Feeding my three-year-old picky eater grandson becomes much easier when I let him watch a few scenes from Sesame Street while he eats. But that's not the main reason for my defense of Big Bird and public television versus the commercial networks that Mr. Romney presumably prefers for children--no doubt in the spirit of free enterprise versus government support of quality television. The main reason is that an important research study has shown that Big Bird and his Muppet friends are not harmful to children's ability to think and focus, whereas some cartoons on commercial television stations are harmful to these abilities in children.
I am referring to a study that was published last September in Pediatrics, the official journal of The American Academy of Pediatrics, called "The Immediate Impact of Different Types of Television on Young Children's Executive Function." The study examines the effects of watching fast-paced cartoons on the attention span and memory of four year old children.
In this study, researchers divided 60 four year-olds into three groups. Each group was put into a room and directed to do one of the following activities: draw with crayons, watch a PBS show called Caillou, or watch a fast-paced commercial TV show called Sponge Bob. After nine minutes, the children took a battery of tests that required focus, concentration, patience, working memory, and manipulation. Researchers were hoping to capture the "executive function" of a child's brain with the tests.
The results of the study were remarkably in tune with what common sense has been telling us for years. Children who watched the fast-paced cartoons on commercial television did significantly worse on the attention and memory testing than the children in the other two groups. There was no difference in performance between the educational TV (Caillou) group and the group that had drawn pictures with crayons.
The researchers concluded that just nine minutes of viewing a fast-paced television cartoon had immediate negative effects on 4-year-olds' executive brain function. They issued the warning: "Parents should be aware that fast-paced television shows could at least temporarily impair young children's executive function."
So what was it about the fast-paced show that had a negative effect on the children's brains? What the researchers concluded was that the unnatural pace of the cartoon sequences was over-stimulating and stressful to the child's brain. The human-Muppet interactions on Sesame Street are naturally paced, whereas the Sponge Bob sequences were unnaturally rapid and the over-stimulation from the "surreal" pacing may have taxed the children's brains.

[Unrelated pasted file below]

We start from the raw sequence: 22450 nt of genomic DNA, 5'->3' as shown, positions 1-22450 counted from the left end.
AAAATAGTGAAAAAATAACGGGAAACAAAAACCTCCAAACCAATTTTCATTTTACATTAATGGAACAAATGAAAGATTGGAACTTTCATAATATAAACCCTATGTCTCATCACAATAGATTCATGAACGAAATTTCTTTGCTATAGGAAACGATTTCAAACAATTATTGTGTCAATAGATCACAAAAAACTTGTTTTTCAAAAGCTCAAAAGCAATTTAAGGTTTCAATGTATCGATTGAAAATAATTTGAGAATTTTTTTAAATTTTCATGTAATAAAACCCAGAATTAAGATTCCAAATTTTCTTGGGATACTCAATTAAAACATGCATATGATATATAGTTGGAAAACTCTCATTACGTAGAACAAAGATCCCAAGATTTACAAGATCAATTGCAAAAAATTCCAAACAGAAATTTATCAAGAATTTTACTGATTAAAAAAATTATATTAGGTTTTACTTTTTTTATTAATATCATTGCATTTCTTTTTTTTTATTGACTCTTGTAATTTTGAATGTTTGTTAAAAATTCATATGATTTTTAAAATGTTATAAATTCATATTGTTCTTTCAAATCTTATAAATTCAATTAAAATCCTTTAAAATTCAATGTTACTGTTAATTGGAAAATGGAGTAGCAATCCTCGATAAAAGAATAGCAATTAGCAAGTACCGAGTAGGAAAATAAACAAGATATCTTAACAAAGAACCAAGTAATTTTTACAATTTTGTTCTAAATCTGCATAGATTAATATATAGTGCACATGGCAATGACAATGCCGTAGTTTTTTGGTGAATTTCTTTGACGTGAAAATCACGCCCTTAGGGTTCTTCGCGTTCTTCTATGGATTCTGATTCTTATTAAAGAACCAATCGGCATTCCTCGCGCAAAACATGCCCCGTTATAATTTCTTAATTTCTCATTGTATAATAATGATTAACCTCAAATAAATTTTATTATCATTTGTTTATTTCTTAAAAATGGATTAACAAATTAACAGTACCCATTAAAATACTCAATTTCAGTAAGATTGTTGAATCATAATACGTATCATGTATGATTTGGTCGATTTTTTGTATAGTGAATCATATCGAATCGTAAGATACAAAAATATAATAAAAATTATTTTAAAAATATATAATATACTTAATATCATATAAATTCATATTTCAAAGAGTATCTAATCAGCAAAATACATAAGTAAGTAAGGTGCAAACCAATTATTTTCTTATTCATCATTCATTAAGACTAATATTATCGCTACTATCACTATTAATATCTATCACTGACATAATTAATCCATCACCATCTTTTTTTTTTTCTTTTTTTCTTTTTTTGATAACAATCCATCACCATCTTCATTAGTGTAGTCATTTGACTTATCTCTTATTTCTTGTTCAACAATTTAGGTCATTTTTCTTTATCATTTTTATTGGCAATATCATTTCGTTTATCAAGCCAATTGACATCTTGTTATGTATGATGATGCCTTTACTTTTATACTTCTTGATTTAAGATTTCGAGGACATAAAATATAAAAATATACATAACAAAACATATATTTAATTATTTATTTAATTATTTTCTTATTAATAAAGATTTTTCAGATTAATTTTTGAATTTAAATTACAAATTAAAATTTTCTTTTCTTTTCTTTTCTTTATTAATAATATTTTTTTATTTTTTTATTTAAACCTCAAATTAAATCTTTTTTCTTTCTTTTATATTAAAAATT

In an editorial in the same issue of Pediatrics, Dimitri Christakis, M.D., of Seattle Children's Hospital, writes that although the study was small, its results are nonetheless robust and critically important: "Connecting fast-paced television viewing to deficits in executive function, regardless of whether they are transient, has profound implications for children's cognitive and social development that need to be considered and reacted to... what makes programs good or bad has to do not only with the content itself but with what in communications research are known as the formal features of that content. Some sequences are naturally paced (eg, human-Muppet interactions on Sesame Street), and some are rapid (eg, Sponge Bob Square Pants). Others occur in what seems like slow motion (eg, Mr. Roger's Neighborhood)."
What does this study mean for parents who want to avoid having the executive functions of their child's brain impaired by television shows? It speaks to the importance for parents to focus on the quality of the various TV shows that are available for kids. The study strongly argues that parents should not allow kids to watch cartoons that are unnaturally fast-paced--the kind of cartoons that are readily available commercial television. If parents do not want to stress their child's brain, they should stick to PBS--and hope that Mr. Romney does not get the opportunity to obliterate it.
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